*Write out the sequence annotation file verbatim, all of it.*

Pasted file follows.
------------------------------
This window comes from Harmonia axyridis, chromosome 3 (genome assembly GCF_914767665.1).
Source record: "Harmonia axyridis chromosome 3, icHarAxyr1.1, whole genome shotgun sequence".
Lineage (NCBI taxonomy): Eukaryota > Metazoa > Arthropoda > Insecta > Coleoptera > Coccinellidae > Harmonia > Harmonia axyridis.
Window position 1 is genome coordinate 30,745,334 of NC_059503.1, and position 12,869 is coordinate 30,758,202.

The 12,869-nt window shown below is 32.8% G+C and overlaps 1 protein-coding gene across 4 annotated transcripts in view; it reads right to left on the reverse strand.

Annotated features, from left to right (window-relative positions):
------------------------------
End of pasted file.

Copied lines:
This window comes from Harmonia axyridis, chromosome 3 (genome assembly GCF_914767665.1).
Source record: "Harmonia axyridis chromosome 3, icHarAxyr1.1, whole genome shotgun sequence".
Lineage (NCBI taxonomy): Eukaryota > Metazoa > Arthropoda > Insecta > Coleoptera > Coccinellidae > Harmonia > Harmonia axyridis.
Window position 1 is genome coordinate 30,745,334 of NC_059503.1, and position 12,869 is coordinate 30,758,202.

The 12,869-nt window shown below is 32.8% G+C and overlaps 1 protein-coding gene across 4 annotated transcripts in view; it reads right to left on the reverse strand.

Annotated features, from left to right (window-relative positions):